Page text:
In part 1 of this article, we began examining how a sober lifestyle is required to win a Michigan driver’s license restoration or clearance case. We reiterated that, in order to succeed, a person must prove that he or she has stopped drinking for a legally “sufficient” period of time, and have the commitment and ability to remain sober for life. From there, we began exploring how a person starts changing things in his or her life as they embrace sobriety and transition to a “sober lifestyle.”
Some of these life changes come naturally, and some things are learned through counseling, treatment, or even AA. For example, people who go to AA or counseling are told early on to avoid drinking situations and those who are drinkers (“avoid wet faces and wet places”). Implementing all of this results in a sudden change in who a recovering person hangs around with, where they go, and what they do for fun. Getting sober necessarily requires replacing old habits with new habits.
Soon enough, after his or her last drink, a person getting sober begins to feel better, both physically and emotionally. Often, one of the first changes people make is ditching the drinking buddies. Beyond being told not to, a person beginning to enjoy sobriety usually has no urge to waste his or her time hanging around a bunch of drunks. Whether they get dumped right away or later down the line, at some point, the drinking friends inevitably get left behind as a person moves forward.
To a person growing into real sobriety, hanging out with drinkers feels like going in the wrong direction. When a person starts making his or life better by giving up drinking, they can’t help but notice that they have a forward momentum, and that the drinking buddies do not; the drinkers are basically “stuck in place.” It becomes easy for a newly sober person to see that the everyday reality for the drinker is, as the old saying goes, “same $hit, different day.” People in recovery want more than that, and know that it’s within reach.
To be sure, though, it’s not like a person who is embarking on sobriety has to get all nuts about it. A small number of our driver’s license restoration clients are so enthusiastic that sobriety becomes their new hobby or mission in life, while most are just glad to be able to leave their problems behind and move on. A therapist colleague of mine once observed that some people live to recover, while most others recover to live. I think that’s brilliant.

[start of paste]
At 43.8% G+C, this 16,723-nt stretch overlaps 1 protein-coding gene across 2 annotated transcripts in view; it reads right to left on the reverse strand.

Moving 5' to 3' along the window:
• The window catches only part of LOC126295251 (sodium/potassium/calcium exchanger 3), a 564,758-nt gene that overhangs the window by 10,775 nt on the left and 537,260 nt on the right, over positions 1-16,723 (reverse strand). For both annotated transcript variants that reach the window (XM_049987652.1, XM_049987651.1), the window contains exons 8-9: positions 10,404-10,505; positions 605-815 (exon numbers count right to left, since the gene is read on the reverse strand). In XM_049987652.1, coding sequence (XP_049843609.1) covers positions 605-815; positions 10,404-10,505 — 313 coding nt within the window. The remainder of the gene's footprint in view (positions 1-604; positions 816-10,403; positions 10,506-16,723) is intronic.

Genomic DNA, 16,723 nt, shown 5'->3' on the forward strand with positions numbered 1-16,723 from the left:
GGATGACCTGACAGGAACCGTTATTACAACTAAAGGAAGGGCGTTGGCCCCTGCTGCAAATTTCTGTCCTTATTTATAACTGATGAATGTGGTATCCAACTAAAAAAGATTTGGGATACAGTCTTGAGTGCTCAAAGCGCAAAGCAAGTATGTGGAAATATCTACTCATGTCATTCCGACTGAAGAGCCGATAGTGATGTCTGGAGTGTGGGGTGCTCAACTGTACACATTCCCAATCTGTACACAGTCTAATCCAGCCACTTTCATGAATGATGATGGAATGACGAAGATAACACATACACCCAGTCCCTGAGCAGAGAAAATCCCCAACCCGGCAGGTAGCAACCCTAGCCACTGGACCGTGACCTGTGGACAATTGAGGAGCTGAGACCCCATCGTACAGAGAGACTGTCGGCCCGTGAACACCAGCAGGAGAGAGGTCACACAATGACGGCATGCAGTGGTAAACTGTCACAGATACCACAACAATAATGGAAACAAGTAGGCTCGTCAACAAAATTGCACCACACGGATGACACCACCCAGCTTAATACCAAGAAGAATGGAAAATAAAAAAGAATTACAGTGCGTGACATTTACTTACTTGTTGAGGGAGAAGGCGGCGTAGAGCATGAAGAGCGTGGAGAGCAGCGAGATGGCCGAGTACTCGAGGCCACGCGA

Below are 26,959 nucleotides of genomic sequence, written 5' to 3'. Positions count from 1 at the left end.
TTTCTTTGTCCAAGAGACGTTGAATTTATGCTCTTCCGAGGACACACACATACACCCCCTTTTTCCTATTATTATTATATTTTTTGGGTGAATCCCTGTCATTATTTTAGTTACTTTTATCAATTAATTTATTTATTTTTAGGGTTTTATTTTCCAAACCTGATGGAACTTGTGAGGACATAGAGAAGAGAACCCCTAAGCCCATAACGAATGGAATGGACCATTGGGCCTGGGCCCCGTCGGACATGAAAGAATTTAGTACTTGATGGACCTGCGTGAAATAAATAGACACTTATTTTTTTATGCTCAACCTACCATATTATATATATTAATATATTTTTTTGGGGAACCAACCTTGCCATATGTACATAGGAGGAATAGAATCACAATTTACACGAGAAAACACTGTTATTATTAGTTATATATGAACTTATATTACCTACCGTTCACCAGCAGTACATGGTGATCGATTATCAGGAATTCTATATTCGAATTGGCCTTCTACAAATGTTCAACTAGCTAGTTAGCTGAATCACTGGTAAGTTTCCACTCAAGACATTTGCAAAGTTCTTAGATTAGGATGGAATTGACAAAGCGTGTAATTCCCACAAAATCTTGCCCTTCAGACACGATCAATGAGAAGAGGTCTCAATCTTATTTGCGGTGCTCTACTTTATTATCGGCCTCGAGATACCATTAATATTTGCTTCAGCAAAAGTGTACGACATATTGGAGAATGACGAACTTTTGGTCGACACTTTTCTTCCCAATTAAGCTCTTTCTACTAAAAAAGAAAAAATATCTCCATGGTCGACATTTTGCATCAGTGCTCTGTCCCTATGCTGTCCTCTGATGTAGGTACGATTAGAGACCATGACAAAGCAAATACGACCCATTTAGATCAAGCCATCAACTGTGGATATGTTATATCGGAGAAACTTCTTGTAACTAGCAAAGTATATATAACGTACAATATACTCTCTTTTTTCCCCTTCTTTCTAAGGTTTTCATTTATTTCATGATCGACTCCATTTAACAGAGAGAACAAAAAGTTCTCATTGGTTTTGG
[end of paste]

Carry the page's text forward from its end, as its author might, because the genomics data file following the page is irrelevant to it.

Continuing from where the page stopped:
Some people dive into the deep end of AA, and that’s fine, if it works for them, but plenty of others are just happy to just quit drinking, get sober, and then find the smaller joys in life. As another saying goes, “whatever floats your boat.”
Whatever else, though, nobody really quits drinking until they first recognize it as a problem.
You can be sure that the Michigan Secretary of State (SOS) considers a person’s drinking a “problem” when he or she loses their driver’s license after being arrested for multiple DUI’s. Under Michigan law, anyone convicted of 2 DUI’s within 7 years, or 3 DUI’s within 10 years is categorized as a “habitual alcohol offender,” and will have his or her license revoked.
The only way to get that license back is to file and win a driver’s license restoration or clearance appeal. In order to win a person must prove, by what the law defines as “clear and convincing evidence,” that he or she has been alcohol-free for a legally “sufficient” period of time (we generally want at least 18 months in our practice), and that he or she is a safe bet to never drink again. In other words, the person must prove his or her sobriety.
This is important: sobriety is not the same thing as mere abstinence from alcohol. All sober people are, of course, abstinent, but not all abstinent people are sober. Sobriety is a lifestyle and a state of mind. It is, above all else, a choice, and it’s never the kind of “choice” that can be forced on someone. Sober people want to be sober; they enjoy it.
No matter how intense (or not) a person may be about his or her sobriety, it’s pretty much a given that he or she will have little interest in things like spending a summer weekend afternoon at a barbecue where everyone will be drinking. If he or she “has” to go, then they’ll make an appearance, but leave relatively soon, not so much because they feel tempted to drink, but because, as I noted above, they don’t have any desire to be around a bunch of people getting drunk.
Here’s another example: if a sober person has to move in somewhere with a roommate, they’ll either look for another non-drinker, or someone who’s okay with not bringing alcohol into the home. Single sober people usually bring up the importance of their sobriety early in any dating relationship. They also make sure to not get involved in activities where drinking is front and center.
These are the kinds of subjects that are explored in a driver’ license restoration appeal, beginning in our office, then with the evaluator, and continuing all the way through the hearing with the Secretary of State hearing officer.